The economic pressures now known as “the cost of living crisis” were at the core of the criticism of the spring statement last week. Those who once eulogised the Chancellor have now been selling their stocks of Sunak.
While much of the commentary is unfair, politics is a trade in which the concept of fairness has always been in distinctly short supply.
World commodity prices have risen dramatically, energy prices are double what they were a year ago and other commodities are following suit in the wake of the crisis in Ukraine. Wheat, for example, has risen almost 50 per cent in the past month alone, and is up some 80 per cent year on year.
Britain is a net importer of commodities. As a matter of simple logic, this means our real national income has fallen. There is no possible way for governments to circumvent this. Even if a set of policies could be magicked into existence which immediately boosted our growth rate, national income would still be below what it would otherwise have been without the commodity price boom. The Chancellor is further constrained by the huge increase in public sector debt incurred as a result of the policies of lockdown and restrictions in the face of Covid-19.
There is much talk in the political class about the “windfall” the Treasury will receive in the form of higher tax receipts due to higher inflation.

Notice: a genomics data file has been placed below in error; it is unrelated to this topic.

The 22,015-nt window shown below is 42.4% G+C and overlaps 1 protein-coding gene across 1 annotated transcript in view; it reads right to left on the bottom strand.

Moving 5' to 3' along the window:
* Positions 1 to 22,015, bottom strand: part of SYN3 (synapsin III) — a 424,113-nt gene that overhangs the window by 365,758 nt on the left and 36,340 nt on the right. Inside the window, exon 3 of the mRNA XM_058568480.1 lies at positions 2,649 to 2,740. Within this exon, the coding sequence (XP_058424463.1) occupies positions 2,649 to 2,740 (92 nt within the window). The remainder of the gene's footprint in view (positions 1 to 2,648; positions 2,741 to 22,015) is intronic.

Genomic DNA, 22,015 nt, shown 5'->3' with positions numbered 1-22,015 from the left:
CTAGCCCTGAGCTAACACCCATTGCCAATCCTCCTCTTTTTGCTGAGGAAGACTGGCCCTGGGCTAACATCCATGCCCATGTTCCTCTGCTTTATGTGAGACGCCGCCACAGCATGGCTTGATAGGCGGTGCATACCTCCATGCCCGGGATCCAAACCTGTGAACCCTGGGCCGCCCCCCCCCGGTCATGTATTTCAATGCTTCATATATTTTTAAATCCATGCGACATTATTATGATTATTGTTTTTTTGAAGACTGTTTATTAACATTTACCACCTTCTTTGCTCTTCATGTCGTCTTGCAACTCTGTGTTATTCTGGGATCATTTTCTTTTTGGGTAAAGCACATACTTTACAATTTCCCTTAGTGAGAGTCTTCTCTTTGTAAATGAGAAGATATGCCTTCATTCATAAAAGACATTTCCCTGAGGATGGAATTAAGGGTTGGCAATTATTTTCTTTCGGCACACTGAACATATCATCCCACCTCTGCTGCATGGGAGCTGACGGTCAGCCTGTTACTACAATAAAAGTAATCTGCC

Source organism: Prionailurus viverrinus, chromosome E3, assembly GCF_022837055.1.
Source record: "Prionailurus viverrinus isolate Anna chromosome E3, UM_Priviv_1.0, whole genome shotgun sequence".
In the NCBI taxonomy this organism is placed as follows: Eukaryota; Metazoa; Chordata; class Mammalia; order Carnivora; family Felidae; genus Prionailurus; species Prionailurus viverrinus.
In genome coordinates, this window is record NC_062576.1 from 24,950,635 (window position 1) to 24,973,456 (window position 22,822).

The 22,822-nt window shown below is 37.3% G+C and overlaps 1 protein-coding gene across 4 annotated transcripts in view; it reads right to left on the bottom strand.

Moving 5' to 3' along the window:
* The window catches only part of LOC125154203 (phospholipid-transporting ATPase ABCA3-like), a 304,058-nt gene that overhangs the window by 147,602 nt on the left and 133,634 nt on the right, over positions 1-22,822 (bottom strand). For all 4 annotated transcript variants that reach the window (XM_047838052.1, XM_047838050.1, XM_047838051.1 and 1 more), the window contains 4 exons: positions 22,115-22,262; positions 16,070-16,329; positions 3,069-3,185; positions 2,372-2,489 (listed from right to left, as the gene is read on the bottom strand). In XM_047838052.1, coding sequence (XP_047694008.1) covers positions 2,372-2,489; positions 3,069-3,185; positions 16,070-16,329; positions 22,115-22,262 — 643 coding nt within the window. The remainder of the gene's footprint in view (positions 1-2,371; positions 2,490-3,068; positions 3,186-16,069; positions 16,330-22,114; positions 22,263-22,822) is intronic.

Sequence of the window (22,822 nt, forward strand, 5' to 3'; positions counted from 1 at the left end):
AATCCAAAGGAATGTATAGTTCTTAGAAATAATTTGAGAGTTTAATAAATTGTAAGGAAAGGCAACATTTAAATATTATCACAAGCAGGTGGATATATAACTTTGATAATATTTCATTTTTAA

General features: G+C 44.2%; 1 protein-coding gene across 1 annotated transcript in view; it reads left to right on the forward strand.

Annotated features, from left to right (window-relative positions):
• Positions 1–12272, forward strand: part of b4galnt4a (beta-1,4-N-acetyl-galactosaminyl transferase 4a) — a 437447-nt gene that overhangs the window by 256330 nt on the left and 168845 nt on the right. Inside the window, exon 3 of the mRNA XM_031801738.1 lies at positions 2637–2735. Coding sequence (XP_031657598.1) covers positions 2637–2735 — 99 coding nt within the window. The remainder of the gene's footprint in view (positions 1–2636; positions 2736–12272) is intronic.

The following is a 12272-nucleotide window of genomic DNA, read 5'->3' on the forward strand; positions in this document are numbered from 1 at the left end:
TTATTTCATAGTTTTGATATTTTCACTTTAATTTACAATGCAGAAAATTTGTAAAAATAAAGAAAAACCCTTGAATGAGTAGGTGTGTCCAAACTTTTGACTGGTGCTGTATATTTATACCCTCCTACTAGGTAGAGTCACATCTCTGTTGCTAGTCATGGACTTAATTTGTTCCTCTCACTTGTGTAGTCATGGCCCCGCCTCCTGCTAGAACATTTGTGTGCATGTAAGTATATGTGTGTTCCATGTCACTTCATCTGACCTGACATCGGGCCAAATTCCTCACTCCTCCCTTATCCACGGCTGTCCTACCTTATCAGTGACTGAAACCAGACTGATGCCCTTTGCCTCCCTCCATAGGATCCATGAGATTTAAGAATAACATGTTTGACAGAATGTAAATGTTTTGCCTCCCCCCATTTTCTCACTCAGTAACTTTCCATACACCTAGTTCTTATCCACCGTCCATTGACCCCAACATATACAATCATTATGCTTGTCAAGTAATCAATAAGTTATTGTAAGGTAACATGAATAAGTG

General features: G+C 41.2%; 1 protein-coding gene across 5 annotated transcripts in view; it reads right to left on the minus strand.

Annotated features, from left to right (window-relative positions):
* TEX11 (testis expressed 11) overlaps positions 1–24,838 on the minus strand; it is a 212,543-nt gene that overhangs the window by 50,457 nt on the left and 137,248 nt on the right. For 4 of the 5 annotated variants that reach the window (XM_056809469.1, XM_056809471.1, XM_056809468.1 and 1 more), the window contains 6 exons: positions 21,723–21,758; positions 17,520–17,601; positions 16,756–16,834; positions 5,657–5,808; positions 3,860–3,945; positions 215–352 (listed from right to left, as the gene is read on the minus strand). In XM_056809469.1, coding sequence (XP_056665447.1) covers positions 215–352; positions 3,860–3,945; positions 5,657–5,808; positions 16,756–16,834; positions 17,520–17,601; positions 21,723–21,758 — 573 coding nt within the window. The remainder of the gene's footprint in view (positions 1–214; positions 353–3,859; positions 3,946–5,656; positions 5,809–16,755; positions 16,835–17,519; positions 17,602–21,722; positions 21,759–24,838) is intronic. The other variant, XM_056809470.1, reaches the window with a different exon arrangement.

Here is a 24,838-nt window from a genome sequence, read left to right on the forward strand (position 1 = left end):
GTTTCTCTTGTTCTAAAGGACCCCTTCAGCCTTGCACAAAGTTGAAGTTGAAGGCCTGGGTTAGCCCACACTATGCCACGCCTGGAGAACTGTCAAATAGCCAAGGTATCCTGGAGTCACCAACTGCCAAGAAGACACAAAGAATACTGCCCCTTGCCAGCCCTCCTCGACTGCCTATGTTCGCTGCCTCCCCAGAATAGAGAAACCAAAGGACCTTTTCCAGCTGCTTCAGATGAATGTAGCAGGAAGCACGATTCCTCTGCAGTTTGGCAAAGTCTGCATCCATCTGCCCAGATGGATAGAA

Government borrowing so far in the financial year about to end is £25.9bn lower than projected by the Office for Budget Responsibility. But borrowing for the year is on track to be over £130bn, on top of the £324bn deficit in the 2020/21 financial year. In comparison, the “windfall” is a drop in the ocean. And at some point, these debts will have to be paid.
The public reaction to all this illustrates a fundamental problem of political economics which confronts not just Sunak but all Western finance ministers. Economists have known for a very long time that individuals give more weight to the present than they do to the future. A cost of, say, £100 incurred today has to generate a benefit of more than £100 in the future to make it worthwhile.
A key development in economics over the past twenty years or so has been a new perspective on how people value costs and benefits today compared to those in the future. Voters place far more weight on what happens now rather than what will happen as a result in the future – much more weight than standard economic theory presumed.
The work of the Harvard economist David Laibson did much to establish this idea, known as hyperbolic discounting, in the 1990s.
The concept crops up with policies such as the furlough scheme under lockdown. At the time the policy was hugely popular. It was a major factor underpinning the public support at the time for restrictive policies.
Now, confronted with the bill, voters just do not want to know. Someone else, anyone else, can pay as long as it is not them personally.
In principle, the increase in energy bills and fuel costs is a good thing, as it gives an incentive to reduce the consumption of these carbon-intensive products. But the reaction of the public illustrates all too clearly the huge difficulties of getting people to value future benefits while they struggle with current costs. This creates real problems for any elected politician trying to follow rational policies – including our Chancellor.